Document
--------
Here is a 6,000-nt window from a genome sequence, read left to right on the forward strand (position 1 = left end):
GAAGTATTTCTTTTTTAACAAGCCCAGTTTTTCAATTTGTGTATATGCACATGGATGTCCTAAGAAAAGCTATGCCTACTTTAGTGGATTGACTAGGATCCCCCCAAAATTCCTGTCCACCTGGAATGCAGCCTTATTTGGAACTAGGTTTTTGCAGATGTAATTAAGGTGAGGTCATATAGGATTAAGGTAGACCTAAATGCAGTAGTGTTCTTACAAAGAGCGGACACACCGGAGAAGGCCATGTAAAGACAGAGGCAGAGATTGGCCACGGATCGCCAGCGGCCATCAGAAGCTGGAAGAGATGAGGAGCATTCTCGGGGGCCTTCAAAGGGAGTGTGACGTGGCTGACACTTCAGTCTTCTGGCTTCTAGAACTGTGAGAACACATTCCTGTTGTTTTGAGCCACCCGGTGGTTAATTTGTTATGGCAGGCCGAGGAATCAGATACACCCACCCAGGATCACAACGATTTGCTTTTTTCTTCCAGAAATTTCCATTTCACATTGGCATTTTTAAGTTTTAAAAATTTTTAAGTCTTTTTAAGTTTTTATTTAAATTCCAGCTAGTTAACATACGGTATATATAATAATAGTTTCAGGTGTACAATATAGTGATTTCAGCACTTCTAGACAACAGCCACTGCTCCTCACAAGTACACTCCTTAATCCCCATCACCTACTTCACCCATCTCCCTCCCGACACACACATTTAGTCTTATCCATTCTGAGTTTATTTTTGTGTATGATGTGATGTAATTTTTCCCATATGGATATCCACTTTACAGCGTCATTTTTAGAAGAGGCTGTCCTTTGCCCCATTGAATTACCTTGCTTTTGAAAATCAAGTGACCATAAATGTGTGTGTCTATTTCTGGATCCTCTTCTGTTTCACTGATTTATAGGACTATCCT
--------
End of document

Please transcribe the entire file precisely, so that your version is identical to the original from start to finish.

Here is a 6,000-nt window from a genome sequence, read left to right on the forward strand (position 1 = left end):
GAAGTATTTCTTTTTTAACAAGCCCAGTTTTTCAATTTGTGTATATGCACATGGATGTCCTAAGAAAAGCTATGCCTACTTTAGTGGATTGACTAGGATCCCCCCAAAATTCCTGTCCACCTGGAATGCAGCCTTATTTGGAACTAGGTTTTTGCAGATGTAATTAAGGTGAGGTCATATAGGATTAAGGTAGACCTAAATGCAGTAGTGTTCTTACAAAGAGCGGACACACCGGAGAAGGCCATGTAAAGACAGAGGCAGAGATTGGCCACGGATCGCCAGCGGCCATCAGAAGCTGGAAGAGATGAGGAGCATTCTCGGGGGCCTTCAAAGGGAGTGTGACGTGGCTGACACTTCAGTCTTCTGGCTTCTAGAACTGTGAGAACACATTCCTGTTGTTTTGAGCCACCCGGTGGTTAATTTGTTATGGCAGGCCGAGGAATCAGATACACCCACCCAGGATCACAACGATTTGCTTTTTTCTTCCAGAAATTTCCATTTCACATTGGCATTTTTAAGTTTTAAAAATTTTTAAGTCTTTTTAAGTTTTTATTTAAATTCCAGCTAGTTAACATACGGTATATATAATAATAGTTTCAGGTGTACAATATAGTGATTTCAGCACTTCTAGACAACAGCCACTGCTCCTCACAAGTACACTCCTTAATCCCCATCACCTACTTCACCCATCTCCCTCCCGACACACACATTTAGTCTTATCCATTCTGAGTTTATTTTTGTGTATGATGTGATGTAATTTTTCCCATATGGATATCCACTTTACAGCGTCATTTTTAGAAGAGGCTGTCCTTTGCCCCATTGAATTACCTTGCTTTTGAAAATCAAGTGACCATAAATGTGTGTGTCTATTTCTGGATCCTCTTCTGTTTCACTGATTTATAGGACTATCCT